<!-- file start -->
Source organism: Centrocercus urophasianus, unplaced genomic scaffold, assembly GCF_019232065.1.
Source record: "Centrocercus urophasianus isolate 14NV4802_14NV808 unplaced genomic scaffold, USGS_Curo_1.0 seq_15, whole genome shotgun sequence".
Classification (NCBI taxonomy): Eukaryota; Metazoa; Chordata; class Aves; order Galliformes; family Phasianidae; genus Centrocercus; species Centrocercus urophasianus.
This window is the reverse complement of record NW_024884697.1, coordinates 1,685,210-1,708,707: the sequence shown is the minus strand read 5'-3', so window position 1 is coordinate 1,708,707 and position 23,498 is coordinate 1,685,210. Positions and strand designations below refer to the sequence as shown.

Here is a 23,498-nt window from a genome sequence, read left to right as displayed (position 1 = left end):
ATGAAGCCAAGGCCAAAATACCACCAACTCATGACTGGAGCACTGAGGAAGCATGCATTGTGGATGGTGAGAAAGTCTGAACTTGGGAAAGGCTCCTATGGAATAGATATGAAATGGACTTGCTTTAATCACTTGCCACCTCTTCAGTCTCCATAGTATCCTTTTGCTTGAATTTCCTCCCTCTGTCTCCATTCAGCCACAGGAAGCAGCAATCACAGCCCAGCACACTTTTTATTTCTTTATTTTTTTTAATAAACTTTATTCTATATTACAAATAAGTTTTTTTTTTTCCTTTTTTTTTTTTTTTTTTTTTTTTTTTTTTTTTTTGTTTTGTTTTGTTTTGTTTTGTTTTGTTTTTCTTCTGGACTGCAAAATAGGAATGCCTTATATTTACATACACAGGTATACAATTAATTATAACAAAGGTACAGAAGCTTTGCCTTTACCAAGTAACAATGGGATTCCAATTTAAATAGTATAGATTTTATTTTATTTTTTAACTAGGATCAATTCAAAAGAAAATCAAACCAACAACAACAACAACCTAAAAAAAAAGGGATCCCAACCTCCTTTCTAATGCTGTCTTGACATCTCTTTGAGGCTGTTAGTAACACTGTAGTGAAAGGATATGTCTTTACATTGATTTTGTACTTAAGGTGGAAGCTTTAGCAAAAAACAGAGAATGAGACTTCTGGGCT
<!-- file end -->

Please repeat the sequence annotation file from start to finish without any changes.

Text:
Source organism: Centrocercus urophasianus, unplaced genomic scaffold, assembly GCF_019232065.1.
Source record: "Centrocercus urophasianus isolate 14NV4802_14NV808 unplaced genomic scaffold, USGS_Curo_1.0 seq_15, whole genome shotgun sequence".
Classification (NCBI taxonomy): Eukaryota; Metazoa; Chordata; class Aves; order Galliformes; family Phasianidae; genus Centrocercus; species Centrocercus urophasianus.
This window is the reverse complement of record NW_024884697.1, coordinates 1,685,210-1,708,707: the sequence shown is the minus strand read 5'-3', so window position 1 is coordinate 1,708,707 and position 23,498 is coordinate 1,685,210. Positions and strand designations below refer to the sequence as shown.

Here is a 23,498-nt window from a genome sequence, read left to right as displayed (position 1 = left end):
ATGAAGCCAAGGCCAAAATACCACCAACTCATGACTGGAGCACTGAGGAAGCATGCATTGTGGATGGTGAGAAAGTCTGAACTTGGGAAAGGCTCCTATGGAATAGATATGAAATGGACTTGCTTTAATCACTTGCCACCTCTTCAGTCTCCATAGTATCCTTTTGCTTGAATTTCCTCCCTCTGTCTCCATTCAGCCACAGGAAGCAGCAATCACAGCCCAGCACACTTTTTATTTCTTTATTTTTTTTAATAAACTTTATTCTATATTACAAATAAGTTTTTTTTTTTCCTTTTTTTTTTTTTTTTTTTTTTTTTTTTTTTTTTTGTTTTGTTTTGTTTTGTTTTGTTTTGTTTTTCTTCTGGACTGCAAAATAGGAATGCCTTATATTTACATACACAGGTATACAATTAATTATAACAAAGGTACAGAAGCTTTGCCTTTACCAAGTAACAATGGGATTCCAATTTAAATAGTATAGATTTTATTTTATTTTTTAACTAGGATCAATTCAAAAGAAAATCAAACCAACAACAACAACAACCTAAAAAAAAAGGGATCCCAACCTCCTTTCTAATGCTGTCTTGACATCTCTTTGAGGCTGTTAGTAACACTGTAGTGAAAGGATATGTCTTTACATTGATTTTGTACTTAAGGTGGAAGCTTTAGCAAAAAACAGAGAATGAGACTTCTGGGCT